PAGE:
After appointment as Parliamentary Secretary to the Board of Trade in 1902, he lost his seat in the 1906 General Election but returned as MP for Dulwich at a by-election later in the year and joined the Shadow Cabinet.
In 1911, he became MP for Bootle and was made a Privy Counsellor while the resignation of Arthur Balfour as leader of the Unionist party led to a stalemate between rival contenders. Bonar Law was elected leader as a compromise candidate. In the First World War he was a member of Lloyd George’s coalition War Cabinet, serving as Chancellor of the Exchequer and Leader of the House of Commons.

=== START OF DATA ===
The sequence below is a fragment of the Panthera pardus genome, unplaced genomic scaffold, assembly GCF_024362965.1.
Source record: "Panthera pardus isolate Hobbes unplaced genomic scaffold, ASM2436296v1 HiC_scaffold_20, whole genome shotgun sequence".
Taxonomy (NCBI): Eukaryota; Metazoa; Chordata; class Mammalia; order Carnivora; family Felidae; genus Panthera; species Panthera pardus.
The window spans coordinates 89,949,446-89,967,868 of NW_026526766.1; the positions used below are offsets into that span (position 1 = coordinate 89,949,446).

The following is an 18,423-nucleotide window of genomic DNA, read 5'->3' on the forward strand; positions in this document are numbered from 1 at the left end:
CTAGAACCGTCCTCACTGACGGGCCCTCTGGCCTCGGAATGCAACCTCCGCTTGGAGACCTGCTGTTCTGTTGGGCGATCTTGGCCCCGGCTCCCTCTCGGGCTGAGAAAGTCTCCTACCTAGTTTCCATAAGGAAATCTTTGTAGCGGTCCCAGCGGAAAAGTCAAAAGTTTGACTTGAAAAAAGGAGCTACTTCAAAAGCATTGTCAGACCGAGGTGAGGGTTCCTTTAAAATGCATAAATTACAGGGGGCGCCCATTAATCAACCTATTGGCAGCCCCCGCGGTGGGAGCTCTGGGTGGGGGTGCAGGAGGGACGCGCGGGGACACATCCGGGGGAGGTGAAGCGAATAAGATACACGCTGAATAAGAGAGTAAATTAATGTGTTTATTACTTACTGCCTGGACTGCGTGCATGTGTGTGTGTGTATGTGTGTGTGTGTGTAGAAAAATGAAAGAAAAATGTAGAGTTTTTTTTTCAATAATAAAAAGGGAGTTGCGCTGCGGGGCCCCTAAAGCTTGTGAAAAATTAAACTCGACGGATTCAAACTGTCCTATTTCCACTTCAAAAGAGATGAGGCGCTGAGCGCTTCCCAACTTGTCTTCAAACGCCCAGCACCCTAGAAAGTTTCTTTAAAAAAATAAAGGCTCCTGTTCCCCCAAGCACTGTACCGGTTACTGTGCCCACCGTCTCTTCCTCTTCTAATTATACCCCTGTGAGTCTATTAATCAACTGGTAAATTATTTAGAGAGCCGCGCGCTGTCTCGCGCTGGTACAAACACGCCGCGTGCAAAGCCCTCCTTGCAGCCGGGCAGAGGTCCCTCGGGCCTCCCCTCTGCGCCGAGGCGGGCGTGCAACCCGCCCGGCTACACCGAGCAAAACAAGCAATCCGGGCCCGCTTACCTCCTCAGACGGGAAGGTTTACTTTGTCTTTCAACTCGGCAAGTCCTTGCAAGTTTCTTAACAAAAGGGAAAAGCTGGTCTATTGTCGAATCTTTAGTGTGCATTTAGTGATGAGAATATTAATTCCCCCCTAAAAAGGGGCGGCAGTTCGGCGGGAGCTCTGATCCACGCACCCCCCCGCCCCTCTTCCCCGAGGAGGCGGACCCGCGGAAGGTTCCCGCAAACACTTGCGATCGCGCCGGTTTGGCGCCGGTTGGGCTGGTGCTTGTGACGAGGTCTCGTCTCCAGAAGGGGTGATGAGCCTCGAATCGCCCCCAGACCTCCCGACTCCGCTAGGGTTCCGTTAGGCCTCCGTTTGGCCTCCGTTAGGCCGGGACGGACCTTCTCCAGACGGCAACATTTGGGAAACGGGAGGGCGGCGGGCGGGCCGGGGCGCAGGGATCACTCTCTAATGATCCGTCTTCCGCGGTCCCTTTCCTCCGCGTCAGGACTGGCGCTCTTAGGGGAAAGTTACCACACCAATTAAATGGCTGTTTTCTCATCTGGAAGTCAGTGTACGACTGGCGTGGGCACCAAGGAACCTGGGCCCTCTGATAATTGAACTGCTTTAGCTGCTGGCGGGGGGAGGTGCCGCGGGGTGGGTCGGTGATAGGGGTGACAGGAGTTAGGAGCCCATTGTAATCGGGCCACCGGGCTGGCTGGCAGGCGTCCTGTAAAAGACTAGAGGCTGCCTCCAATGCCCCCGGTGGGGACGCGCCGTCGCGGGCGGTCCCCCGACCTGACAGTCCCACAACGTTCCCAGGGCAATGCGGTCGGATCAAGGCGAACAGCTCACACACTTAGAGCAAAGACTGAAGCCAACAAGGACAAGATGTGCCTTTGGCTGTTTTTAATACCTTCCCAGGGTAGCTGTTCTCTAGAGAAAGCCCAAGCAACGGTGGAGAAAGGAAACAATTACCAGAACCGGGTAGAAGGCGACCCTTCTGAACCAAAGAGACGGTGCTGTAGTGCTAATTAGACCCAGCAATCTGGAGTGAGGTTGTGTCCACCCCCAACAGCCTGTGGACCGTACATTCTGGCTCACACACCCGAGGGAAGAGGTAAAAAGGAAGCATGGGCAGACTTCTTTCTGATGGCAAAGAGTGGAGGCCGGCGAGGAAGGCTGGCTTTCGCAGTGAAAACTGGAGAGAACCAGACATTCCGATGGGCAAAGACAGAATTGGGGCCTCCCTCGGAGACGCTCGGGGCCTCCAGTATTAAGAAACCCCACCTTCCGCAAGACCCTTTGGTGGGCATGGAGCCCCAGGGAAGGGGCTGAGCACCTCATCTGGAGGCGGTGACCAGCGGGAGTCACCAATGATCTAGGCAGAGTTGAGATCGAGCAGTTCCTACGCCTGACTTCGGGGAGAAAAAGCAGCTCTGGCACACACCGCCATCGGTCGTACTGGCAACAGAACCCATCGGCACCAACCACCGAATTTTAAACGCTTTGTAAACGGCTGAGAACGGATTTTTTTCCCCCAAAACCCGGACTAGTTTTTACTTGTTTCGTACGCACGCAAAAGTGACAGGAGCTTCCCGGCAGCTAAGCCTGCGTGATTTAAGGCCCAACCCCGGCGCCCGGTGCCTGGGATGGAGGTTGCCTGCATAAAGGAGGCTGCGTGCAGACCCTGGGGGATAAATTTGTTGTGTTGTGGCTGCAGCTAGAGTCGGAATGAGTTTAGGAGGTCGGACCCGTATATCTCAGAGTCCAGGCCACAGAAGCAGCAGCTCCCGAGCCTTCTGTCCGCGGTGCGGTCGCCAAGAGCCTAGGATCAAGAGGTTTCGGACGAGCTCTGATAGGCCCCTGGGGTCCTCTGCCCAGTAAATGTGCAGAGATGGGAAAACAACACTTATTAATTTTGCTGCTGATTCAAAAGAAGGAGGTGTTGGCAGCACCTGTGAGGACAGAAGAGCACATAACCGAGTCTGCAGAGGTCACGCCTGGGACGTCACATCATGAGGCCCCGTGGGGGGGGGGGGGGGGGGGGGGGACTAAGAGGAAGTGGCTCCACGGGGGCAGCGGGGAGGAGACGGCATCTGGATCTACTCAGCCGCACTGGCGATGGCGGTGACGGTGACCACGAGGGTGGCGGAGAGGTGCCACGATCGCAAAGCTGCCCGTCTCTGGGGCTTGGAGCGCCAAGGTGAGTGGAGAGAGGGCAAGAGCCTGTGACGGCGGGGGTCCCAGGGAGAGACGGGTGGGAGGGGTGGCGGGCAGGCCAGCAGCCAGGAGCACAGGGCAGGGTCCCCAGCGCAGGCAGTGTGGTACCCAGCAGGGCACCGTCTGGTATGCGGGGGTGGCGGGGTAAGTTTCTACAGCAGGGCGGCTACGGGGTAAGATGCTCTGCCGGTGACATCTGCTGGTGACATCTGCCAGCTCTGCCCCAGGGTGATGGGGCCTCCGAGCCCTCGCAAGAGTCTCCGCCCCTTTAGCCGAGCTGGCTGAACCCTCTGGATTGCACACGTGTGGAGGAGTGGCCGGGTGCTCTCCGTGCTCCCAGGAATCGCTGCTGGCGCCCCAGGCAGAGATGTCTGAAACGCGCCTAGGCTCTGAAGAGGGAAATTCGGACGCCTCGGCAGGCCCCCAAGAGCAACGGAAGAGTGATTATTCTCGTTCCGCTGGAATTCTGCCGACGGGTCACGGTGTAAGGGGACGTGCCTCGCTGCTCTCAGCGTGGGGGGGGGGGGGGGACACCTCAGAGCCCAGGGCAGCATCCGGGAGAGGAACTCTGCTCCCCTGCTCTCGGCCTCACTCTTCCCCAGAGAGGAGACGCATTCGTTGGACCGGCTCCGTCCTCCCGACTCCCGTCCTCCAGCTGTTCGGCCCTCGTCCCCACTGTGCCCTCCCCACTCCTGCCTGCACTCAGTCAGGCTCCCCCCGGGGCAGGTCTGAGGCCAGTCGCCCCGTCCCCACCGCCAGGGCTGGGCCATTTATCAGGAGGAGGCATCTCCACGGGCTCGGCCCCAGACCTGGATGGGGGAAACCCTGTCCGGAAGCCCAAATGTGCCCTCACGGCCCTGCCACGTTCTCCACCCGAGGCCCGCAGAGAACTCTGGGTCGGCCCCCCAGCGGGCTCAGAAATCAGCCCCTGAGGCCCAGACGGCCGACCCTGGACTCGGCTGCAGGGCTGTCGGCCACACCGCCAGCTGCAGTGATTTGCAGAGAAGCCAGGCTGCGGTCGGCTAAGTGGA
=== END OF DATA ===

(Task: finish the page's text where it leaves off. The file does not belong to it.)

The coalition government was re-elected in 1918, Bonar Law returning to a Glasgow seat (Glasgow Central). He continued as Leader of the Commons but resigned from this post and as Conservative leader due to ill health in 1921. Mounting problems at home and abroad led to the end of the coalition and the resignation of Lloyd George, allowing Bonar Law to return as PM and Conservative leader in 1922, leading his party to win the ensuing election.
Ill-health forced his resignation in May 1923 and he died later that year ��" the only British Prime Minister not born in the UK, and the shortest serving one (209 days) of the twentieth century.